Many of the more than 25 mussel species known to live in the Bay watershed are the product of complex life cycles which, among other things, can involve tricking fish to help nurture and spread their larvae.

Mussels' unusual attributes—and the sheer diversity of species with names like heelsplitter, pocketbook and pigtoe—are among the reasons that "people just get jazzed about them," said Joe Wood, Virginia senior scientist for the Chesapeake Bay Foundation.

The state-federal Bay Program report stemmed from a March 2020 workshop that brought dozens of researchers and mussel backers together to crunch numbers and prove the thesis they've been operating on for some time: Mussels deserve as much play in clean-water conversations as oysters.

"The whole point of the workshop was really to raise freshwater mussels in the eyes of the Bay Program community and say, 'Why are we not working on this?'" Wood said. "Because it sure fits with a lot of the things that we say we care about."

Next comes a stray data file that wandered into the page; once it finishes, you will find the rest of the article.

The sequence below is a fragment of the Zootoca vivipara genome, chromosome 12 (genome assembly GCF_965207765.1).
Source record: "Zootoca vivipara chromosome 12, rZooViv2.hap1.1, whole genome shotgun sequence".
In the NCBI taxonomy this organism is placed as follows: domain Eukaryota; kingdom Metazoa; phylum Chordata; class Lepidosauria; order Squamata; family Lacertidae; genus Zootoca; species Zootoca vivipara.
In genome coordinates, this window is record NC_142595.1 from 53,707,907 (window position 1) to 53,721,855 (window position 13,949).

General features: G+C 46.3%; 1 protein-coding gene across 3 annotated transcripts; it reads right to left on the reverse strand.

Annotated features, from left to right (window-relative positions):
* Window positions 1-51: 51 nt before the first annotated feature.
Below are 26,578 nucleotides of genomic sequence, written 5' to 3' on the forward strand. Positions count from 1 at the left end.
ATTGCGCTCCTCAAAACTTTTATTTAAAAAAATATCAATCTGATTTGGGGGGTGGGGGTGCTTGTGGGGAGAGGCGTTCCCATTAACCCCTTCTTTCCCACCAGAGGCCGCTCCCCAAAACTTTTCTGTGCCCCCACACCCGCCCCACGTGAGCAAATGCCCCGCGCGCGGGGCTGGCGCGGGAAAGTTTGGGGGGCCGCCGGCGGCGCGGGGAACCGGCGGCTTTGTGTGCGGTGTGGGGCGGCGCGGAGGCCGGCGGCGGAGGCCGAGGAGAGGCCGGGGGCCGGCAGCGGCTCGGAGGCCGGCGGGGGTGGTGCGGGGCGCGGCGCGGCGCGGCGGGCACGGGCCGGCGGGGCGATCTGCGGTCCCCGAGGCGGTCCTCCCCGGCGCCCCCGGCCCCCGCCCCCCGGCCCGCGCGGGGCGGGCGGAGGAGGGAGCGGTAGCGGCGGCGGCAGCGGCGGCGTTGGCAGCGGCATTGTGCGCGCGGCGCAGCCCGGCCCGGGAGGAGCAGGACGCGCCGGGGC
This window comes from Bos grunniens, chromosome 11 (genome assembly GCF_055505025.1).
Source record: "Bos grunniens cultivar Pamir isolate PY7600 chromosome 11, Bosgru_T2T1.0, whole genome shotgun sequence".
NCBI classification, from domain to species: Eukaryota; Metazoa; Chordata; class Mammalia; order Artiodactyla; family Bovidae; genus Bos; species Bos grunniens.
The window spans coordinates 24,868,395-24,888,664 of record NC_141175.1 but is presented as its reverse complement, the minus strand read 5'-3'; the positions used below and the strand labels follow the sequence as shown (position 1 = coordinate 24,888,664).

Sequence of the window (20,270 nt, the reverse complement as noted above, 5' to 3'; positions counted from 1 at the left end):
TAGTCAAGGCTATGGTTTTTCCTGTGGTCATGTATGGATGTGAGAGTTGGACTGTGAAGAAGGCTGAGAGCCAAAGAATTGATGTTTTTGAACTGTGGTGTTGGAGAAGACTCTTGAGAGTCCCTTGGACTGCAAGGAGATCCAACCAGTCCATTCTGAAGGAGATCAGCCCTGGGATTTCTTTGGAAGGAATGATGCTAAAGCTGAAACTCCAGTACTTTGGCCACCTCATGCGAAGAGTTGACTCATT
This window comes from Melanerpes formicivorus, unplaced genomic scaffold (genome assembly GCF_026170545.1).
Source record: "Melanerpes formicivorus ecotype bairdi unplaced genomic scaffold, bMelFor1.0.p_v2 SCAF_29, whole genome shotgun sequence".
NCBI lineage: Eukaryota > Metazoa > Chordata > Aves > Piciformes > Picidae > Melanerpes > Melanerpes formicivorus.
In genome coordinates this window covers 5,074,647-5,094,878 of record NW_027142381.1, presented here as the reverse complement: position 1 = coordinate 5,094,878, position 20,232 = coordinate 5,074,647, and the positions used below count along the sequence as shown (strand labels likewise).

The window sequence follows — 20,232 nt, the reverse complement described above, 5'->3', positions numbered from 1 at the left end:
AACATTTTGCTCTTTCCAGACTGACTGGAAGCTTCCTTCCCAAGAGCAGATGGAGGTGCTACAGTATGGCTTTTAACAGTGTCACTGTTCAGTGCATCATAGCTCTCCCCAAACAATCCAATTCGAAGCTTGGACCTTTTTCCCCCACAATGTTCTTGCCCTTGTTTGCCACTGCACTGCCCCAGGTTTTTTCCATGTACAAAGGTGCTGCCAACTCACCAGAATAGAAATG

The 53-page report details the ecological value of mussels and their potential to help reach Bay restoration goals. It also makes a case to establish funding streams for shellfish restoration that can be more specifically applied to mussels.

Show mussels the money

The Chesapeake Bay Watershed Agreement, signed by Bay states and the federal government in 2014, includes goals to improve the habitats and populations of shellfish. But the report found that, in practice, those efforts have largely left out mussels.

"Mussels aren't the solution to all of our problems by any means, but right now they're not even a part of the conversation," Wood said.

Without dedicated funding, mussel restoration in the Bay watershed has largely ridden the tides of intermittent income. Mitigation payments for environmental disasters or permit renewal programs have bankrolled the seeding of tens of thousands of mussels in places like the James River. But mussel researchers would like to see steady funding from Bay partners, such as the National Fish and Wildlife Foundation, opened up to mussel restoration as well.